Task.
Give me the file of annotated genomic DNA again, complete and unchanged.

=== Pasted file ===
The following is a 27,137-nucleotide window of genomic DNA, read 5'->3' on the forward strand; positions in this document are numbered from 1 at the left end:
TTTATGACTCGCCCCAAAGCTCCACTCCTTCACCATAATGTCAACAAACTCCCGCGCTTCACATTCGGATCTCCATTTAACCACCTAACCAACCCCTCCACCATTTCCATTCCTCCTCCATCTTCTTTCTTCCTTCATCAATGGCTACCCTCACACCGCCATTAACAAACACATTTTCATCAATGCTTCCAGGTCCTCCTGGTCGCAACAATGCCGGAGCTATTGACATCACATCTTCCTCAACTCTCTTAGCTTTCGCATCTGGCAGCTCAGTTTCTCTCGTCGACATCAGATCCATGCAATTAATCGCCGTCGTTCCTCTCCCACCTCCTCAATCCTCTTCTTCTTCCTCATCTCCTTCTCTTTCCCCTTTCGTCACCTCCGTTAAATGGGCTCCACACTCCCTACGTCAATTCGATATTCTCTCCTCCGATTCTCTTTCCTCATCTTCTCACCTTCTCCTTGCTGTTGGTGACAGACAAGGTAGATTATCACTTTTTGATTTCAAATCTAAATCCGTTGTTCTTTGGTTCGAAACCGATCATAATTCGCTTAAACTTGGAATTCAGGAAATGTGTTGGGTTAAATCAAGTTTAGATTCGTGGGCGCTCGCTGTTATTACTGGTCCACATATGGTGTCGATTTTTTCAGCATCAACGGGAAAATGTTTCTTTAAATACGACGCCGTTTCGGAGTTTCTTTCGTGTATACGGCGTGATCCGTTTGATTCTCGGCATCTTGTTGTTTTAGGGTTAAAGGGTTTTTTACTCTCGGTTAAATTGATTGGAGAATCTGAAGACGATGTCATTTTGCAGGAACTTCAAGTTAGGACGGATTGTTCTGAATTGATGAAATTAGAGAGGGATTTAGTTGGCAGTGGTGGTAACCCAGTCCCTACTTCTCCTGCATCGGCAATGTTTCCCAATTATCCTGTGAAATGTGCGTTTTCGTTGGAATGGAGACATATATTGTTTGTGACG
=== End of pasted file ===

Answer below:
The following is a 27,137-nucleotide window of genomic DNA, read 5'->3' on the forward strand; positions in this document are numbered from 1 at the left end:
TTTATGACTCGCCCCAAAGCTCCACTCCTTCACCATAATGTCAACAAACTCCCGCGCTTCACATTCGGATCTCCATTTAACCACCTAACCAACCCCTCCACCATTTCCATTCCTCCTCCATCTTCTTTCTTCCTTCATCAATGGCTACCCTCACACCGCCATTAACAAACACATTTTCATCAATGCTTCCAGGTCCTCCTGGTCGCAACAATGCCGGAGCTATTGACATCACATCTTCCTCAACTCTCTTAGCTTTCGCATCTGGCAGCTCAGTTTCTCTCGTCGACATCAGATCCATGCAATTAATCGCCGTCGTTCCTCTCCCACCTCCTCAATCCTCTTCTTCTTCCTCATCTCCTTCTCTTTCCCCTTTCGTCACCTCCGTTAAATGGGCTCCACACTCCCTACGTCAATTCGATATTCTCTCCTCCGATTCTCTTTCCTCATCTTCTCACCTTCTCCTTGCTGTTGGTGACAGACAAGGTAGATTATCACTTTTTGATTTCAAATCTAAATCCGTTGTTCTTTGGTTCGAAACCGATCATAATTCGCTTAAACTTGGAATTCAGGAAATGTGTTGGGTTAAATCAAGTTTAGATTCGTGGGCGCTCGCTGTTATTACTGGTCCACATATGGTGTCGATTTTTTCAGCATCAACGGGAAAATGTTTCTTTAAATACGACGCCGTTTCGGAGTTTCTTTCGTGTATACGGCGTGATCCGTTTGATTCTCGGCATCTTGTTGTTTTAGGGTTAAAGGGTTTTTTACTCTCGGTTAAATTGATTGGAGAATCTGAAGACGATGTCATTTTGCAGGAACTTCAAGTTAGGACGGATTGTTCTGAATTGATGAAATTAGAGAGGGATTTAGTTGGCAGTGGTGGTAACCCAGTCCCTACTTCTCCTGCATCGGCAATGTTTCCCAATTATCCTGTGAAATGTGCGTTTTCGTTGGAATGGAGACATATATTGTTTGTGACG